Discover the life of our riders through this captivating photo essay.
On pause since mid-March, the cycling season won’t resume until August, but the Deceuninck – Quick-Step riders still found plenty of things to do, sharing their time between training, their family and daily activities unrelated to their métier. Of these, the Belgians – who have been more fortunate than their Italian or French teammates, as they were still allowed to train outside – recently gave access into their life to photographer Wout Beel, who masterfully captured on camera moments that show our riders from a completely different and new perspective.
This spectacular photo essay – which consists of Wout’s personal selection – will be followed this week by a compelling gallery showing the family life of the likes of Tim Declercq, Dries Devenyns, Stijn Steels or Bert Van Lerberghe, thus giving our fans the chance to discover better the men who once they pull on their Deceuninck – Quick-Step kit and get on their Specialized bikes turn into some of the world’s most formidable riders.
While Tim Declercq is pushing hard on his rollers during the Digital Swiss 5, his friend and teammate Yves Lampaert is supporting him via video-chat. The Wolfpack family-feeling is strong, even during lockdown.
Remco Evenepoel during his Muur-Kapelmuur challenge. In all silence we headed for De Muur van Geraardsbergen, where we had the rare opportunity to take this shot on an empty climb. In almost every photo of the Muur you can find, this very spot is packed with fans. This time the Muur is empty.
Pieter Serry right after his first virtual race (Digital Swiss 5). The look in his eyes on this photo tells it all: Do not underestimate the rollers! “This is one of the hardest rides ever”, Serry said afterwards. His goal was to be in the top half and he finished right after his teammate Remco Evenepoel, in a nice 8th place.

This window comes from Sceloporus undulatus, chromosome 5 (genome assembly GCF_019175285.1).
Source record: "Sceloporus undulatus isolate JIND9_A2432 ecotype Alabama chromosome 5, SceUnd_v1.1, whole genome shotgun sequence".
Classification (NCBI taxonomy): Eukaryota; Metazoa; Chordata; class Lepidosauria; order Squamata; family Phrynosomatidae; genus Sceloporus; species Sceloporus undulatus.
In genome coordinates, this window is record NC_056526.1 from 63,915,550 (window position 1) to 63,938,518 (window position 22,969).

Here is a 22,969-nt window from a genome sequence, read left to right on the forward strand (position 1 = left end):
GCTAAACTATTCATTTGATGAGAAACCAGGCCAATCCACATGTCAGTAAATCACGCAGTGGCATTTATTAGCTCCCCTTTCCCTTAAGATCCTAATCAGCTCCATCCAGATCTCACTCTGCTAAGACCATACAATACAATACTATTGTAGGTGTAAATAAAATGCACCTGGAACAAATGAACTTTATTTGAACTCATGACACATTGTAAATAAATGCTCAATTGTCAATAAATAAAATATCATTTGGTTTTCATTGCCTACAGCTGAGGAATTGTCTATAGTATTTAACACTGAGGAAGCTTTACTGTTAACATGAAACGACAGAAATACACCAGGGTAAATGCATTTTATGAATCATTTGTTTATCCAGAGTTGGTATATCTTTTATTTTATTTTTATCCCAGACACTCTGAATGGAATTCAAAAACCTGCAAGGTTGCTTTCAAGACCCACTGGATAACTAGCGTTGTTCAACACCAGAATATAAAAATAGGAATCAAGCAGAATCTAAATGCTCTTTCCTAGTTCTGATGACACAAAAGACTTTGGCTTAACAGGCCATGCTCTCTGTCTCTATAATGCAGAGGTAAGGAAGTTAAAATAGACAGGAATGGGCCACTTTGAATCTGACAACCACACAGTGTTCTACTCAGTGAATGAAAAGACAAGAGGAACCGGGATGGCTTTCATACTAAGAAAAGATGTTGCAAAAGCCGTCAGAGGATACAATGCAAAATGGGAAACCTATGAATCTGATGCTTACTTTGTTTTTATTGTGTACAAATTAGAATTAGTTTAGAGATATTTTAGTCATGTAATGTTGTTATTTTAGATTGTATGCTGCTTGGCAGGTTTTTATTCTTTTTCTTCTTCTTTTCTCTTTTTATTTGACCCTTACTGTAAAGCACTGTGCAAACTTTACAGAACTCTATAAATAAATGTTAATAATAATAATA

For many riders, current regulations mean that they are much more at home than they are normally used to. In this photo you can see Stijn Steels maintaining his condition on the rollers while keeping an eye on his little boy Victor. Or is it the other way around?
Even professional riders do not spend all their daily time on their bikes. Next to the bike, Bert Van Lerberghe proves to be a skilled handyman. In this photo he is welding a metal frame to create a quality table with a wooden top.
With the schools being closed and cycling on hold, Iljo Keisse uses this extra time to spend as much time as possible with his wife and children. One of his daily tasks is helping them with their homework.
Yves Lampaert divides many of his days into two parts. In the morning he goes out training, in the afternoon he helps his parents on the farm when needed. They don’t need to ask for this, he seems to really enjoy it. After a couple of hours on the field, he stops, grabs a piece of fruit and sits down on the wheel of the tractor, enjoying the view for a brief moment. “Maintaining your energy level is important, the work isn’t done yet”.
After a nice work-out on his mountain bike in the woods around the Kwaremont, where Dries Devenyns lives, it is time to relax. Nothing better than some refreshment and listening to some music!
Tim Declercq when rolling out after his outing at the Digital Swiss 5. Tired but satisfied.
Remco Evenepoel climbing the iconic Muur-Kapelmuur with a big smile on his face.
During times like these, keeping distance is very important. Pieter Serry is cooling down after an impressive ride on the rollers.
The man behind the lens – Wout Beel.
Photo credit: ©catharsis-productions.com